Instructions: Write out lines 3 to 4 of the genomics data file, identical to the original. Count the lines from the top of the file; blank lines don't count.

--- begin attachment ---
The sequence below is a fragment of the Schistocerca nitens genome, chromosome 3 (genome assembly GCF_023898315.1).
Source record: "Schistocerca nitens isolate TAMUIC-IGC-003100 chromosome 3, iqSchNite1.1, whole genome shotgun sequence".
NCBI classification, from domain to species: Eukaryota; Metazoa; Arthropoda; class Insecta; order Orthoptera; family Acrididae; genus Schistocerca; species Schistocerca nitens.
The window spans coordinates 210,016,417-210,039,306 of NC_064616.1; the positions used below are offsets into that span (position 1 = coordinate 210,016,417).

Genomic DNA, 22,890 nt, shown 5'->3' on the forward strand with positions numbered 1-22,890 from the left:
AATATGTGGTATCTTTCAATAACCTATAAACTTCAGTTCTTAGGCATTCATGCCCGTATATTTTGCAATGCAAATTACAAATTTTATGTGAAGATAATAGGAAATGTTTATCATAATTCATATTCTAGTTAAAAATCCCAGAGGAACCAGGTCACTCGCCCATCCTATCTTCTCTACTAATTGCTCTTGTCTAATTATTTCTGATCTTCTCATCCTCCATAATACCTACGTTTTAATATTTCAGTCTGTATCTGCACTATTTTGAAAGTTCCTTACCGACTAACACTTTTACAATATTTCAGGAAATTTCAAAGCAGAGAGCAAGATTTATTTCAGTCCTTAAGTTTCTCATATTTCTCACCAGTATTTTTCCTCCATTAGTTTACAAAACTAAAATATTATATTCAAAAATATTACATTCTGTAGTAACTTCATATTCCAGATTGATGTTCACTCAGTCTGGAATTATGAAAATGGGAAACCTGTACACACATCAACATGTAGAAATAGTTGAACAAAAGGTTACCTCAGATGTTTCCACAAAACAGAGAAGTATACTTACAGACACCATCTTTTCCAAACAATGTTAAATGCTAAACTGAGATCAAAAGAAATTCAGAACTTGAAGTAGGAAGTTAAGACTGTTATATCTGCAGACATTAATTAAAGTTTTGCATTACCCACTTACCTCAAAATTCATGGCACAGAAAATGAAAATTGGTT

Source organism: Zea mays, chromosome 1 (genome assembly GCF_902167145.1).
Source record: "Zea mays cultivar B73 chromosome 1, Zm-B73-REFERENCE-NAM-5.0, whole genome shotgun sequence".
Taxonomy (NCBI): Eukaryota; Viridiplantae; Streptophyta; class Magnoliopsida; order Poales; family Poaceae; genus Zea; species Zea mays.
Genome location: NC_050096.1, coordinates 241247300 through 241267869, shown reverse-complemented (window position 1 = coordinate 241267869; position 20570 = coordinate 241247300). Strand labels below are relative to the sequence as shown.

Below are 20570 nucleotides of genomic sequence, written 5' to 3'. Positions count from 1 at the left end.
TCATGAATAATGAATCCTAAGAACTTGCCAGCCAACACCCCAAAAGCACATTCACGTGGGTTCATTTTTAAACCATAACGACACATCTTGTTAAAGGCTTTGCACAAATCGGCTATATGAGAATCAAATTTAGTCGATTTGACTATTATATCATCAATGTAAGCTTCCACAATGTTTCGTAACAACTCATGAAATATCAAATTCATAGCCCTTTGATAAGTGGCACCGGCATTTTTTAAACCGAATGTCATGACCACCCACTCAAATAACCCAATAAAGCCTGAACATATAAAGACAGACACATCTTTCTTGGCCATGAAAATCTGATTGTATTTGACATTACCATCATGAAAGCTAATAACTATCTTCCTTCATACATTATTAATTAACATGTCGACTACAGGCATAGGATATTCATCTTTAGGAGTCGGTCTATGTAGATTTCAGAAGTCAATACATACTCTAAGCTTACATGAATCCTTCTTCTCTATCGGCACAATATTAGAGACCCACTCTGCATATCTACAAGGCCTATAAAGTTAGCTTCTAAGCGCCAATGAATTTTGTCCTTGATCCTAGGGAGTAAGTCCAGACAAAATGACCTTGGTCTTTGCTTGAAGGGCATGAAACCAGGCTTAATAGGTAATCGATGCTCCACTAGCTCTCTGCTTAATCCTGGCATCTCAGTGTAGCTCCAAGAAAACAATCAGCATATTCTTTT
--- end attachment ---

NCBI classification, from domain to species: Eukaryota; Metazoa; Arthropoda; class Insecta; order Orthoptera; family Acrididae; genus Schistocerca; species Schistocerca nitens.
The window spans coordinates 210,016,417-210,039,306 of NC_064616.1; the positions used below are offsets into that span (position 1 = coordinate 210,016,417).